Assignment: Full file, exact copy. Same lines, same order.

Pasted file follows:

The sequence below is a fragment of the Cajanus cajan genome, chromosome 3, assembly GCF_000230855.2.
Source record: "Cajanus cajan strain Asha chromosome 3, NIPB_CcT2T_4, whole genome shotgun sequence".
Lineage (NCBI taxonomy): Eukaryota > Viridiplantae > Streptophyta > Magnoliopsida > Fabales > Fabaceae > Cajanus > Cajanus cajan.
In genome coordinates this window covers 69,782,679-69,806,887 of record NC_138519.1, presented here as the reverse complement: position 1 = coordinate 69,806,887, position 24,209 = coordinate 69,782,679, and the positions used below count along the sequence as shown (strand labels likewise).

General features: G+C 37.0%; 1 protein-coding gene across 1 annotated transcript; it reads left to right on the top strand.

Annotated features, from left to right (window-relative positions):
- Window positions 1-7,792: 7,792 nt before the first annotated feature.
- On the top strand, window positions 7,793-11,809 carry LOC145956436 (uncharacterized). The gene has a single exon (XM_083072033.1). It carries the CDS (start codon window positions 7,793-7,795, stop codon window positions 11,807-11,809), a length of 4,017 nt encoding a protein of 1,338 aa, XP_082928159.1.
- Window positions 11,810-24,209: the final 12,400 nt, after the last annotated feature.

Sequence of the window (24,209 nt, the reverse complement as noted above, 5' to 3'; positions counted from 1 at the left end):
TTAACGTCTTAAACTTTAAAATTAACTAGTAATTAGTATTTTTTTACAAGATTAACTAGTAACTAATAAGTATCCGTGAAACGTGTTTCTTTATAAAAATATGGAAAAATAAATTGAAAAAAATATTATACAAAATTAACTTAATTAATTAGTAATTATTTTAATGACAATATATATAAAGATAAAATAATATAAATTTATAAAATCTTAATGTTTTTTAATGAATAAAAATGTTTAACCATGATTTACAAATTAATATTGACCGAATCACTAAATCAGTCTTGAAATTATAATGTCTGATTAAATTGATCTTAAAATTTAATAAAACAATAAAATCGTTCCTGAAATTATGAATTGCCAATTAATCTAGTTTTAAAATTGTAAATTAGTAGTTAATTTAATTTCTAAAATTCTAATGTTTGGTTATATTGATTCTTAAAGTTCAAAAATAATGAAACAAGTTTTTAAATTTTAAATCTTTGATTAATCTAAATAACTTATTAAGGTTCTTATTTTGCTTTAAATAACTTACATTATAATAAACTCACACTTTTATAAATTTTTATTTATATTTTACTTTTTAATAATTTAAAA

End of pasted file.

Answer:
The sequence below is a fragment of the Cajanus cajan genome, chromosome 3, assembly GCF_000230855.2.
Source record: "Cajanus cajan strain Asha chromosome 3, NIPB_CcT2T_4, whole genome shotgun sequence".
Lineage (NCBI taxonomy): Eukaryota > Viridiplantae > Streptophyta > Magnoliopsida > Fabales > Fabaceae > Cajanus > Cajanus cajan.
In genome coordinates this window covers 69,782,679-69,806,887 of record NC_138519.1, presented here as the reverse complement: position 1 = coordinate 69,806,887, position 24,209 = coordinate 69,782,679, and the positions used below count along the sequence as shown (strand labels likewise).

General features: G+C 37.0%; 1 protein-coding gene across 1 annotated transcript; it reads left to right on the top strand.

Annotated features, from left to right (window-relative positions):
- Window positions 1-7,792: 7,792 nt before the first annotated feature.
- On the top strand, window positions 7,793-11,809 carry LOC145956436 (uncharacterized). The gene has a single exon (XM_083072033.1). It carries the CDS (start codon window positions 7,793-7,795, stop codon window positions 11,807-11,809), a length of 4,017 nt encoding a protein of 1,338 aa, XP_082928159.1.
- Window positions 11,810-24,209: the final 12,400 nt, after the last annotated feature.

Sequence of the window (24,209 nt, the reverse complement as noted above, 5' to 3'; positions counted from 1 at the left end):
TTAACGTCTTAAACTTTAAAATTAACTAGTAATTAGTATTTTTTTACAAGATTAACTAGTAACTAATAAGTATCCGTGAAACGTGTTTCTTTATAAAAATATGGAAAAATAAATTGAAAAAAATATTATACAAAATTAACTTAATTAATTAGTAATTATTTTAATGACAATATATATAAAGATAAAATAATATAAATTTATAAAATCTTAATGTTTTTTAATGAATAAAAATGTTTAACCATGATTTACAAATTAATATTGACCGAATCACTAAATCAGTCTTGAAATTATAATGTCTGATTAAATTGATCTTAAAATTTAATAAAACAATAAAATCGTTCCTGAAATTATGAATTGCCAATTAATCTAGTTTTAAAATTGTAAATTAGTAGTTAATTTAATTTCTAAAATTCTAATGTTTGGTTATATTGATTCTTAAAGTTCAAAAATAATGAAACAAGTTTTTAAATTTTAAATCTTTGATTAATCTAAATAACTTATTAAGGTTCTTATTTTGCTTTAAATAACTTACATTATAATAAACTCACACTTTTATAAATTTTTATTTATATTTTACTTTTTAATAATTTAAAA